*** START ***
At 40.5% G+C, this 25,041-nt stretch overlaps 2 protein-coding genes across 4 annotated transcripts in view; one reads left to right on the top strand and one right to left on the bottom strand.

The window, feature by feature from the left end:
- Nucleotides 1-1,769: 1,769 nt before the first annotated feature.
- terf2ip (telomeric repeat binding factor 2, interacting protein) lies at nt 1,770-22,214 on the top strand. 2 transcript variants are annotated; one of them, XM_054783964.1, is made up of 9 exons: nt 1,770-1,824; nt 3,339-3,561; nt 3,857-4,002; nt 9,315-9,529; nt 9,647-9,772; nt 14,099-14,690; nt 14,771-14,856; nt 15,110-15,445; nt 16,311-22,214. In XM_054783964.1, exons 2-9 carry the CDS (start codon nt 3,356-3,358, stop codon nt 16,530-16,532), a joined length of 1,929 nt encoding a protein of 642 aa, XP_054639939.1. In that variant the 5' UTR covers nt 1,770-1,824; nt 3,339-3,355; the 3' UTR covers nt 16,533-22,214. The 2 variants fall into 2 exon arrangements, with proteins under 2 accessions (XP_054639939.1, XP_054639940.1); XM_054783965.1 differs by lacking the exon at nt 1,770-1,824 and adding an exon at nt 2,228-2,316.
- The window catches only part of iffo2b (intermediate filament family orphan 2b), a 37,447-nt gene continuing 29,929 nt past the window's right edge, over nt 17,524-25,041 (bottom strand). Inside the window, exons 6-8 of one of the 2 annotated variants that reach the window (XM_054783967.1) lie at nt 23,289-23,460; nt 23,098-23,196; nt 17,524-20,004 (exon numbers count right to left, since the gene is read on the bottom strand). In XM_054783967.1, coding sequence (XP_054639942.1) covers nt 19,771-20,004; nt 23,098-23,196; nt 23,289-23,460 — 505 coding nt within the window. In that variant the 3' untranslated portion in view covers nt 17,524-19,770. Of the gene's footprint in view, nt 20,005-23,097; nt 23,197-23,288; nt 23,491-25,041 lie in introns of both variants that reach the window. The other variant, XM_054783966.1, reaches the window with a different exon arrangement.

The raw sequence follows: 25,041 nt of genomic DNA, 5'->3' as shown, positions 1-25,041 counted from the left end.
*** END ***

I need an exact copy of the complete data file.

At 40.5% G+C, this 25,041-nt stretch overlaps 2 protein-coding genes across 4 annotated transcripts in view; one reads left to right on the top strand and one right to left on the bottom strand.

The window, feature by feature from the left end:
- Nucleotides 1-1,769: 1,769 nt before the first annotated feature.
- terf2ip (telomeric repeat binding factor 2, interacting protein) lies at nt 1,770-22,214 on the top strand. 2 transcript variants are annotated; one of them, XM_054783964.1, is made up of 9 exons: nt 1,770-1,824; nt 3,339-3,561; nt 3,857-4,002; nt 9,315-9,529; nt 9,647-9,772; nt 14,099-14,690; nt 14,771-14,856; nt 15,110-15,445; nt 16,311-22,214. In XM_054783964.1, exons 2-9 carry the CDS (start codon nt 3,356-3,358, stop codon nt 16,530-16,532), a joined length of 1,929 nt encoding a protein of 642 aa, XP_054639939.1. In that variant the 5' UTR covers nt 1,770-1,824; nt 3,339-3,355; the 3' UTR covers nt 16,533-22,214. The 2 variants fall into 2 exon arrangements, with proteins under 2 accessions (XP_054639939.1, XP_054639940.1); XM_054783965.1 differs by lacking the exon at nt 1,770-1,824 and adding an exon at nt 2,228-2,316.
- The window catches only part of iffo2b (intermediate filament family orphan 2b), a 37,447-nt gene continuing 29,929 nt past the window's right edge, over nt 17,524-25,041 (bottom strand). Inside the window, exons 6-8 of one of the 2 annotated variants that reach the window (XM_054783967.1) lie at nt 23,289-23,460; nt 23,098-23,196; nt 17,524-20,004 (exon numbers count right to left, since the gene is read on the bottom strand). In XM_054783967.1, coding sequence (XP_054639942.1) covers nt 19,771-20,004; nt 23,098-23,196; nt 23,289-23,460 — 505 coding nt within the window. In that variant the 3' untranslated portion in view covers nt 17,524-19,770. Of the gene's footprint in view, nt 20,005-23,097; nt 23,197-23,288; nt 23,491-25,041 lie in introns of both variants that reach the window. The other variant, XM_054783966.1, reaches the window with a different exon arrangement.

The raw sequence follows: 25,041 nt of genomic DNA, 5'->3' as shown, positions 1-25,041 counted from the left end.